Synopses & Reviews
An anonymous cast spans four generations in the struggle for redemption, love, and peace. An immigrant cobbler sees his son wrongly arrested by a man who shines his shoes. The memory of a boy’s deceased mother is betrayed when his friend use her makeup as gag. A waitress secretly admires a man who atones for his troubled past by refurbishing a house. And a man laments his lost love by tracing her footsteps across the floors of his empty apartment. A storm looms, bringing the stories together across time and place, uniting them all by their common humanity. These intense portraits are packed with intelligent Christian allegory and lyricism that work together to culminate in one bright mosaic picture.
"This enigmatic collection by Hall comprises curious musings on the convergence of the natural and human worlds. In 'Visitations,' dead squirrels are trapped in the wall of a pregnant woman's kitchen while the father of her baby is away. The smell of decay leads to paranoia and the suspicion that the father has cursed the house. 'Skinny Girls' Constitution and Bylaws' is a humorously chilling list of girls whose 'knees are castanets,' who 'chant Plath at school assemblies,' and whose 'job is to fasten ties around men's necks.' 'All the Day's Sad Stories,' a novella, is about a superstitious married couple, Mercy and Jake, trying to conceive despite omens such as Jake's cookie lacking a fortune. Many of these selections, such as 'By the Gleam of Her Teeth, She Will Light the Path Before Her,' have quirky titles that deliver atmospheric and dreamlike stories sure to fascinate. (Sept.)" Publishers Weekly (Copyright PWyxz LLC)
Winner of the 2010 Drue Heinz Literature Prize
The Physics of Imaginary Objects, in fifteen stories and a novella, offers a very different kind of short fiction, blending story with verse to evoke fantasy, allegory, metaphor, love, body, mind, and nearly every sensory perception. Weaving in and out of the space that connects life and death in mysterious ways, these texts use carefully honed language that suggests a newfound spirituality.
Four separate generations of nameless characters struggle for redemption, love, and peace in a lyrically weaved collection of stories.
About the Author
“This enigmatic collection comprises curious musings on the convergence of the natural and human worlds. [Delivers] atmospheric and dreamlike stories sure to fascinate.”
“Hall’s pungent writing breaks down walls between poetry and prose, narrator and reader, humor and horror. These stories, a daunting cross between Rikki Ducornet and early Jayne Anne Phillips, reveal the author’s fascination with life and death, the confusion of hunger with other needs, and the bureaucratic tyranny of forms: sonnets and novellas, chapters and verses.”
—Los Angeles Times
“It looks like prose to the eye, but it’s memorable for the beauty and rhythm of the language, and it longs to be read aloud. . . Some stories in the collection have a traditional structure, but their magic is still in the poetry.“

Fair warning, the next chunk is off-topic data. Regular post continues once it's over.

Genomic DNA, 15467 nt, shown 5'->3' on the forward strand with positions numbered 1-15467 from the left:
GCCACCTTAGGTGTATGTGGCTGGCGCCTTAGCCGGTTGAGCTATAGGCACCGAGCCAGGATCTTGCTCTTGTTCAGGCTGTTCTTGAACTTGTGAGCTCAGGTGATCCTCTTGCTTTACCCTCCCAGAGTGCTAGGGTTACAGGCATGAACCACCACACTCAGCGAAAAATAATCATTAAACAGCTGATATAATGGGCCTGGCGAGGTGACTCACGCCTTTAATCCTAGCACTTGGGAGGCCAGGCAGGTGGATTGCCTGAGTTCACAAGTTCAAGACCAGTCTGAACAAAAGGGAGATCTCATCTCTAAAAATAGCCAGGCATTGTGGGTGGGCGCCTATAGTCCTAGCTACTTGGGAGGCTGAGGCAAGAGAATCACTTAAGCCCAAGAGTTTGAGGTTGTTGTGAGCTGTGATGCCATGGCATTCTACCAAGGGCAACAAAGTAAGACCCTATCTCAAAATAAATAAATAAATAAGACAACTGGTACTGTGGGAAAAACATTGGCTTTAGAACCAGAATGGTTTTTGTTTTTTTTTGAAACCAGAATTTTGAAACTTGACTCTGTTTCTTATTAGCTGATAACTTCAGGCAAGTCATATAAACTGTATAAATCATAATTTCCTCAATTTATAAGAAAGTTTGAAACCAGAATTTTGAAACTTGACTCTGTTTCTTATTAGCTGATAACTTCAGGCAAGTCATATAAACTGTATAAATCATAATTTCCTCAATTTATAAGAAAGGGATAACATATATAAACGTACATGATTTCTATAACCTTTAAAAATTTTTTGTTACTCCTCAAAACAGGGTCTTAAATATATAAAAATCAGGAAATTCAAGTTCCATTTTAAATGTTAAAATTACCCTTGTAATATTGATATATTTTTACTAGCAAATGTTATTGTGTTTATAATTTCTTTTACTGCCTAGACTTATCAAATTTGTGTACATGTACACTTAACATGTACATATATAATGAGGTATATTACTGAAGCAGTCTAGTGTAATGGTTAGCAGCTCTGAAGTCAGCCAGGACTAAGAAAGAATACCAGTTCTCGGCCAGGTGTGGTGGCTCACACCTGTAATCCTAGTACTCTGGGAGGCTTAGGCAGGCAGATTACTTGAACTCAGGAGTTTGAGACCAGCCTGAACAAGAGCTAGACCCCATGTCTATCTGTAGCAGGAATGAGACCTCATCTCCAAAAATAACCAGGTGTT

“[Hall] marries plot to the beauty of her prose--but her priorities are lyricism first, narrative second. She’s concerned with relationships, the hidden lives of objects, and the death of beauty. She’s concerned with those tiny, everyday moments that reverberate throughout our lives, a beacon of otherworldliness in an ordinary world.”
“One of the most breathtaking books you will read this year. The stories are dense and elegant and oftentimes strange but always engaging.Hall is a master sentence crafter. She put words together in really complex, beautiful ways.”. . . As I read each story I was left with a profound sense of awe for the intelligence and grace with which this collection was written.”
“Occasionally you stumble across a piece of literary fiction so eloquent in its style, honest in its material, and direct in its approach that it resonates with you days, weeks, years after you read it. ‘The Physics of Imaginary Objects’ is one of these intelligent, enlightening, and brazen books that you’ll want to place on your shelf at eye-level so you will remember to keep picking it up. Hall’s poetic style and articulate precision give this book a revolutionary quality. It nudges you along with an air of solemn importance and modest wisdom. Expertly composed and awesomely beautiful, Hall’s hybrid of poetry and prose is neither sparse nor excessive, sentimental nor detached, diffident nor ostentatious.”
Table of Contents
Elynia Prologue I A Trip to the Graveyard II Footsteps Upstairs III The Church and Military Monuments in the Town IV The Shoe Man V A Picture Found in the Salvation Army VI Man Looks too Long into a Window VII Building Ourselves Devotion VIII Reaching Out to Touch the Old Ramparts IX Consuming Romance (The Hypnotist) X The Already-Criminal XI Time Spent as a Picture upon a Shelf XII An Afternoon Game XIII A Man Buys a House XIV The Waitress and the Secret Box XV A Tendency of Staring at the Storm Drain
Epilogue Other Stories I Rope II Train Platform III The Artist is Human IV Aria Night V Cistern VI The Harbormaster